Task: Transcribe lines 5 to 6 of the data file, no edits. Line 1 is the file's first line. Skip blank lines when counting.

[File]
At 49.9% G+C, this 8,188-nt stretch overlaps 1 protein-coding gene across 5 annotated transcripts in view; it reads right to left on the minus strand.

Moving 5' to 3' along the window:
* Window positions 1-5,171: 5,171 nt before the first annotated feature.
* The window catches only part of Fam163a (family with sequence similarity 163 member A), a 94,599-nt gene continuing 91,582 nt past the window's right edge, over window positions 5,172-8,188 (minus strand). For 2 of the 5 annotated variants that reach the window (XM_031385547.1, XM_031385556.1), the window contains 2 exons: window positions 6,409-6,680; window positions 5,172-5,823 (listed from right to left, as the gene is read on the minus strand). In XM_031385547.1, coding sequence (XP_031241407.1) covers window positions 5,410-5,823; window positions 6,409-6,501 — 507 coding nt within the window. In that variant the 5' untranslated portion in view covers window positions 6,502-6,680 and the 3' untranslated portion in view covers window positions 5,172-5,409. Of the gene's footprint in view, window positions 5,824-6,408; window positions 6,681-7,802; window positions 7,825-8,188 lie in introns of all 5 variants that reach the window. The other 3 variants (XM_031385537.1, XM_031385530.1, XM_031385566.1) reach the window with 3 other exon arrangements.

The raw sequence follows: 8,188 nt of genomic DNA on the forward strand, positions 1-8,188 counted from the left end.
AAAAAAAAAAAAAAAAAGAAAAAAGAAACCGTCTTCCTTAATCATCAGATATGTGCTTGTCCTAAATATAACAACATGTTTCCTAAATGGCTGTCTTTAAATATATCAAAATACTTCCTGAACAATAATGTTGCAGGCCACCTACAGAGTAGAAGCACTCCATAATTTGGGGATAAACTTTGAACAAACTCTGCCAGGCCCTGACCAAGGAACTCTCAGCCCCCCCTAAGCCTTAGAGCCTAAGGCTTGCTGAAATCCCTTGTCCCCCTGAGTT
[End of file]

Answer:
The raw sequence follows: 8,188 nt of genomic DNA on the forward strand, positions 1-8,188 counted from the left end.
AAAAAAAAAAAAAAAAAGAAAAAAGAAACCGTCTTCCTTAATCATCAGATATGTGCTTGTCCTAAATATAACAACATGTTTCCTAAATGGCTGTCTTTAAATATATCAAAATACTTCCTGAACAATAATGTTGCAGGCCACCTACAGAGTAGAAGCACTCCATAATTTGGGGATAAACTTTGAACAAACTCTGCCAGGCCCTGACCAAGGAACTCTCAGCCCCCCCTAAGCCTTAGAGCCTAAGGCTTGCTGAAATCCCTTGTCCCCCTGAGTT